There's plenty of boxing this Saturday, but the main course takes place from the Desert Diamond Arena in Glendale, Arizona, where Emanuel Navarette (37-1, 31 KOs) defends his WBO junior lightweight title versus Oscar Valdez (31-1, 23 KOs). Who knows if it will be another Marco Antonio Barrera-Erik Morales, but at the very least it should an ol' fashioned slugfest between two highly accomplished Mexican prizefighters.
Generally, when two combatants of the same nationality or culture are paired together, there is oftentimes an easy narrative to draw back on past rivalries -- especially when it comes to those of Mexican descent. Top Rank is certainly not shy about leaning into this aspect.
But given the styles of the two combatants, and their history, it's certainly not a stretch to believe that a real fight will break out this weekend. Valdez, a two-division champion, is a two-fisted puncher who possesses an aggressive, hard-charging style. While Navarette is a veritable windmill, who wings punches from all angles. Leather will fly liberally in Arizona.
After losing his WBC 130-pound last year to the highly skilled Shakur Stevenson, Valdez bounced back on the Devin Haney-Vasiliy Lomachenko undercard on May 20, by pounding out a 10 round decision versus old nemesis, Adam Lopez.
“I’m excited. It’s getting close," said Valdez, who held his training camp for this bout in Lake Tahoe. "It’s one of the most important fights of my career because it means everything for me to come back and win that title. I feel blessed to have this opportunity, and I’m taking advantage of it every single day so that I can accomplish my dream.”
Valdez understands that what actually makes Navarette difficult to defeat are his flaws. He's certainly not a textbook technician, but his unorthodox combinations combined with his long limbs have left opponents flummoxed and dazed. “We all know that Navarrete has an awkward style. We might not have the perfect sparring that can emulate his style. But we try to imitate him in the mittwork and strategy. He’s not your typical fighter that throws straight shots," remarked Valdez.
As for Navarette, after a long reign as the WBO featherweight belt-holder, he hit the canvas versus the unheralded Liam Wilson back in February, and had to rally to score a 9th round TKO. Perhaps it was a sign of erosion, or maybe just a letdown in not facing Valdez on this particular night after he had to pullout due to a training injury. Regardless, 'el Vaquero' found a way to win.
After being the Ring Magazine's top ranked featherweight for some time, this effort was so unimpressive, that he's not ranked in their top ten at 130 coming in. (For the record, Valdez is ranked number one at junior lightweight by Ring) To be frank, he looked like an underprepared and unmotivated fighter on that night. Something that he vows is not the case heading into this battle.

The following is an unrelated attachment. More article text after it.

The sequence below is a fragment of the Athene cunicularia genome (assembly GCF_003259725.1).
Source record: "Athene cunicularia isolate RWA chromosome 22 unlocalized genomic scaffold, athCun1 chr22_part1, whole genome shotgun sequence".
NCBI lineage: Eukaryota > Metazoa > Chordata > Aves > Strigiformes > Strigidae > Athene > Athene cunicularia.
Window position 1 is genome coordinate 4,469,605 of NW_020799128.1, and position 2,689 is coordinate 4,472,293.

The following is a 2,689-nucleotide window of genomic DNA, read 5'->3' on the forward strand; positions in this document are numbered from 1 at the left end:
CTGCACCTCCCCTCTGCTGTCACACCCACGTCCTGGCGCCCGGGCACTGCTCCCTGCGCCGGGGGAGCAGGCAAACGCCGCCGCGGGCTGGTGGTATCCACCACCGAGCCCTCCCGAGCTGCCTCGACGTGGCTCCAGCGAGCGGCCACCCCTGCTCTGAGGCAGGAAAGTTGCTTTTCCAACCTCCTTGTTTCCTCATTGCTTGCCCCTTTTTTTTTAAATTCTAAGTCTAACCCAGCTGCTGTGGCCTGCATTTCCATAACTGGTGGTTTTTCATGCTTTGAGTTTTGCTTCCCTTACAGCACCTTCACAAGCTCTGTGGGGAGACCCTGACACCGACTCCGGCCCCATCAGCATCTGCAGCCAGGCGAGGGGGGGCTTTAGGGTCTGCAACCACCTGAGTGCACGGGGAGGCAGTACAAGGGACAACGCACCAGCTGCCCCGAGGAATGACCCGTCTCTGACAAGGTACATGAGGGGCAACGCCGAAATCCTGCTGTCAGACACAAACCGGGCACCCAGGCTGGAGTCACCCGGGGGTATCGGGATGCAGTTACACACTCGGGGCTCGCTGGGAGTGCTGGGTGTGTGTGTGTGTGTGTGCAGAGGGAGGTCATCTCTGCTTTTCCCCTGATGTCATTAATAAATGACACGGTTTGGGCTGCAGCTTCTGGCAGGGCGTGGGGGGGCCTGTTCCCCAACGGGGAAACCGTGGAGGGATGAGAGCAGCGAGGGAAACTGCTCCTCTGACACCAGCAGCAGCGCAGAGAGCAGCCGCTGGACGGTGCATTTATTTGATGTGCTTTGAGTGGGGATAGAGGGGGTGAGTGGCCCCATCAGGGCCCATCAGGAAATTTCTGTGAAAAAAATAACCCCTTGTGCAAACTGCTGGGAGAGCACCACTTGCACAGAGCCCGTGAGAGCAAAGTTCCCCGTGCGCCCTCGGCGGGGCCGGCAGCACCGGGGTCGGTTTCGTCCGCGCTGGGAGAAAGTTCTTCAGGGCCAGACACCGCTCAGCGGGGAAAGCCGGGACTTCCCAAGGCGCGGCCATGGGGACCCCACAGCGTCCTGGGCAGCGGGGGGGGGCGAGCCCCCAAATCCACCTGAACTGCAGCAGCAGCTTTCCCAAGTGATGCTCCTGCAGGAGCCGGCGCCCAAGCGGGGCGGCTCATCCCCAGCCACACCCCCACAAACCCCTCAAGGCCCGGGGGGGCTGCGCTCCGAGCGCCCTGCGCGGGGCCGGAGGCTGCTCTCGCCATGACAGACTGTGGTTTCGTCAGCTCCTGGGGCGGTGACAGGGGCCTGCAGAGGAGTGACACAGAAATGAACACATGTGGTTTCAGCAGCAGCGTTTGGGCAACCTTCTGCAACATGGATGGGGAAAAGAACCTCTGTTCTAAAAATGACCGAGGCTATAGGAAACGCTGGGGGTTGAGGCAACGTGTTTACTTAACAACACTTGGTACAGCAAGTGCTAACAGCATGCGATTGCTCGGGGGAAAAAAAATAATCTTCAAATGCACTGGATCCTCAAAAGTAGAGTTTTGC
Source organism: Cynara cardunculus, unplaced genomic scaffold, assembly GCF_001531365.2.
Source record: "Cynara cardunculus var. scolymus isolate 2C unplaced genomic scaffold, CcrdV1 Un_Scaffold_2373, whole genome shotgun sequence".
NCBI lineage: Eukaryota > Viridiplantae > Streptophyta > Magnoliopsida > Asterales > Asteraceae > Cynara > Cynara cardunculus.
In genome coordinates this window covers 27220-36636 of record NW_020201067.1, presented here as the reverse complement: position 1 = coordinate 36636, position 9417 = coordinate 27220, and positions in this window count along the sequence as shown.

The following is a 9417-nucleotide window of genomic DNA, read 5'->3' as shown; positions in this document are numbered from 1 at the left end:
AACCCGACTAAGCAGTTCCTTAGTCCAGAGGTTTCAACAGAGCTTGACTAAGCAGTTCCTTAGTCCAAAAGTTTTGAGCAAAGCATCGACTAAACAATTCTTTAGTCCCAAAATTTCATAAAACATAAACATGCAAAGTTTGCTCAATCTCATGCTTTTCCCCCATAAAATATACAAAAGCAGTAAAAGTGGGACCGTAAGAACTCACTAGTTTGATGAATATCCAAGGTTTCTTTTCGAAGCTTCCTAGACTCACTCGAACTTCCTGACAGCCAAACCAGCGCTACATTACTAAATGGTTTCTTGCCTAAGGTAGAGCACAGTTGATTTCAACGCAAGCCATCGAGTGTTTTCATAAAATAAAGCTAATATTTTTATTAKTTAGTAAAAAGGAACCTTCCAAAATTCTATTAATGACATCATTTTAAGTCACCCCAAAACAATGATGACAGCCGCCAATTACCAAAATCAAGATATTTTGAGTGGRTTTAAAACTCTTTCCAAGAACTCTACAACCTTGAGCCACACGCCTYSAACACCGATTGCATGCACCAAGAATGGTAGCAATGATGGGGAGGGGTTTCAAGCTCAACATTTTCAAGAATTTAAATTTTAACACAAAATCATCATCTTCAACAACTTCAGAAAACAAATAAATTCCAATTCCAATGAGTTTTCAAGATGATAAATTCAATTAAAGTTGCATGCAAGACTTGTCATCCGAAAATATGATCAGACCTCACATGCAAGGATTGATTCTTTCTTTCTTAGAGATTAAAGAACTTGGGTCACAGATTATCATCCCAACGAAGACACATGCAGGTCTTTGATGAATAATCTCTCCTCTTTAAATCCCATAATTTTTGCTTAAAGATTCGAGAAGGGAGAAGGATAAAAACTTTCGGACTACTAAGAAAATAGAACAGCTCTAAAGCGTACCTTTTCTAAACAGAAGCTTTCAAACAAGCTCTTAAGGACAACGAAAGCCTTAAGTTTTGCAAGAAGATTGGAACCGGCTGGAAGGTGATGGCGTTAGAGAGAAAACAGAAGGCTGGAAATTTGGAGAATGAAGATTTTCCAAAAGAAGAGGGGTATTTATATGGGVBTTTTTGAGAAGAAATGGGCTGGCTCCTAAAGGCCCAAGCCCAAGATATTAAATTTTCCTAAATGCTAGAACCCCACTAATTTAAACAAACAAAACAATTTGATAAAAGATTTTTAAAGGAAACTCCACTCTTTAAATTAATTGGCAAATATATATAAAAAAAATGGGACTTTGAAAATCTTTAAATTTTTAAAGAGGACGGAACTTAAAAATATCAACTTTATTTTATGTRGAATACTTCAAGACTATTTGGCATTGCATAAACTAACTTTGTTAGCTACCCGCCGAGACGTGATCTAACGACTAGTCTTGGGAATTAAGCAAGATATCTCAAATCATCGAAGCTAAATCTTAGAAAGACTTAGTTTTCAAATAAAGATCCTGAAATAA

Navarette stated, "The training camp has been intense. The preparation was very tough. Fortunately, we were able to carry it out quite well. I had always done things in a conventional way, but now we have included a physical trainer, Francisco Javier Orozco. This fight with Valdez merited that change, and I will come into this fight much better physically."
For him, a victory over Valdez would the biggest of his career. A sort of validation of him as a fighter.
"Winning this fight would boost my career significantly. Personally, I would feel complete. What has been missing in my career is precisely a victory against someone like Valdez. It would fill me with pride to be part of such an iconic fight between Mexicans and come out victorious," he stated. "People know that I throw a lot of punches and that I’m always in attractive fights. Now, with Valdez, I believe it will be twice as spectacular. Valdez is a fighter who doesn't hold back. We always see him moving forward and throwing punches."
Mikey Williams for Top Rank
Regardless of who comes out victorious, you get the feeling that another memorable chapter in Mexican boxing history will be added.
“I always tell people that I grew up during the era of Erik Morales and Marco Antonio Barrera," says Valdez, who is mindful of his place in history. "Those two fighters inspired me to be the fighter that I am today. So, to leave something similar in history would mean the world to me.”
This week on 'the 3 Knockdown Rule', Mario Lopez and I preview this aforementioned fight, Jake Paul-Nate Diaz, and discuss the Anthony Joshua situation, along with everything else in boxing. Here's the YouTube link to the latest show:
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There's plenty of other boxing on this Saturday. Robert Helenius has been tabbed as the late replacement for Dillian Whyte to face Anthony Joshua in London on DAZN. Hey activity is activity....Then on Showtime from Oxon Hill, MD, Emanuel Rodriguez-Melvin Lopez (for the vacant IBF bantamweight title) headlines a triple-header....Top Rank announced on Wednesday that Raymond Muratalla has withdrawn from the co-main on Saturday due to a training injury. Now, the bout between Lindelfo Delgado and Jair Valtierra will replace it as the ESPN co-feature....I can be reached at email@example.com....